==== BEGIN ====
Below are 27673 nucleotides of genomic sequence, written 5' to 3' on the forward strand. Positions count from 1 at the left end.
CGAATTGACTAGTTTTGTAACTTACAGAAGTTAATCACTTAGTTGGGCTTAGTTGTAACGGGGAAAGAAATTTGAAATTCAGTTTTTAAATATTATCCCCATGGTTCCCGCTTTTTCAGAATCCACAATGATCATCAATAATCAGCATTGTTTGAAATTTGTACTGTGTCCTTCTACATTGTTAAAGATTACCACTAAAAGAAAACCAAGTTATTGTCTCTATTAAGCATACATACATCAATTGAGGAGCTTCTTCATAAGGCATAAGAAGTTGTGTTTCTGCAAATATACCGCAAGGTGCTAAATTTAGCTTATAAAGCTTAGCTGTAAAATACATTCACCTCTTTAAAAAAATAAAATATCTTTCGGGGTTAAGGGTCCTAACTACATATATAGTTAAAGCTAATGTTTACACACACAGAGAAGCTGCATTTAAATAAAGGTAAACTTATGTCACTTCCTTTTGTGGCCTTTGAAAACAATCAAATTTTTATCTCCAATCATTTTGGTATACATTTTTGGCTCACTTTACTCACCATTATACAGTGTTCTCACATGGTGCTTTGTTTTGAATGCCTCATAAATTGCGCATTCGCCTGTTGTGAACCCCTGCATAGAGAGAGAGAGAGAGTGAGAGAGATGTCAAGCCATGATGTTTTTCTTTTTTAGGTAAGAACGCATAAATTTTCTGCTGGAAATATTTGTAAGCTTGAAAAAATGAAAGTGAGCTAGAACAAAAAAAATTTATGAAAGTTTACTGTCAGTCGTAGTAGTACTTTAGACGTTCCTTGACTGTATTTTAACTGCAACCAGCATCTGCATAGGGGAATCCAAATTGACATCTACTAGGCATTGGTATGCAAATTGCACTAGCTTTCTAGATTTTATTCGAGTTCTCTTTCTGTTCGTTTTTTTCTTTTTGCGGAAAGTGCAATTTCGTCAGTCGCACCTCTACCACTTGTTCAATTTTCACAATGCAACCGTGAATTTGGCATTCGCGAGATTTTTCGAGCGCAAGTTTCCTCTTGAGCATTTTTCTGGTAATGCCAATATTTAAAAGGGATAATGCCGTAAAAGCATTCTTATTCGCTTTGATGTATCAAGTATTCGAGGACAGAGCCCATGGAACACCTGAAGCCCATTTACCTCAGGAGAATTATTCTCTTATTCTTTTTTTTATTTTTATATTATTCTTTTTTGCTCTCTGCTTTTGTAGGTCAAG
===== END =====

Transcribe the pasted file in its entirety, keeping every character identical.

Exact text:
Below are 27673 nucleotides of genomic sequence, written 5' to 3' on the forward strand. Positions count from 1 at the left end.
CGAATTGACTAGTTTTGTAACTTACAGAAGTTAATCACTTAGTTGGGCTTAGTTGTAACGGGGAAAGAAATTTGAAATTCAGTTTTTAAATATTATCCCCATGGTTCCCGCTTTTTCAGAATCCACAATGATCATCAATAATCAGCATTGTTTGAAATTTGTACTGTGTCCTTCTACATTGTTAAAGATTACCACTAAAAGAAAACCAAGTTATTGTCTCTATTAAGCATACATACATCAATTGAGGAGCTTCTTCATAAGGCATAAGAAGTTGTGTTTCTGCAAATATACCGCAAGGTGCTAAATTTAGCTTATAAAGCTTAGCTGTAAAATACATTCACCTCTTTAAAAAAATAAAATATCTTTCGGGGTTAAGGGTCCTAACTACATATATAGTTAAAGCTAATGTTTACACACACAGAGAAGCTGCATTTAAATAAAGGTAAACTTATGTCACTTCCTTTTGTGGCCTTTGAAAACAATCAAATTTTTATCTCCAATCATTTTGGTATACATTTTTGGCTCACTTTACTCACCATTATACAGTGTTCTCACATGGTGCTTTGTTTTGAATGCCTCATAAATTGCGCATTCGCCTGTTGTGAACCCCTGCATAGAGAGAGAGAGAGAGTGAGAGAGATGTCAAGCCATGATGTTTTTCTTTTTTAGGTAAGAACGCATAAATTTTCTGCTGGAAATATTTGTAAGCTTGAAAAAATGAAAGTGAGCTAGAACAAAAAAAATTTATGAAAGTTTACTGTCAGTCGTAGTAGTACTTTAGACGTTCCTTGACTGTATTTTAACTGCAACCAGCATCTGCATAGGGGAATCCAAATTGACATCTACTAGGCATTGGTATGCAAATTGCACTAGCTTTCTAGATTTTATTCGAGTTCTCTTTCTGTTCGTTTTTTTCTTTTTGCGGAAAGTGCAATTTCGTCAGTCGCACCTCTACCACTTGTTCAATTTTCACAATGCAACCGTGAATTTGGCATTCGCGAGATTTTTCGAGCGCAAGTTTCCTCTTGAGCATTTTTCTGGTAATGCCAATATTTAAAAGGGATAATGCCGTAAAAGCATTCTTATTCGCTTTGATGTATCAAGTATTCGAGGACAGAGCCCATGGAACACCTGAAGCCCATTTACCTCAGGAGAATTATTCTCTTATTCTTTTTTTTATTTTTATATTATTCTTTTTTGCTCTCTGCTTTTGTAGGTCAAG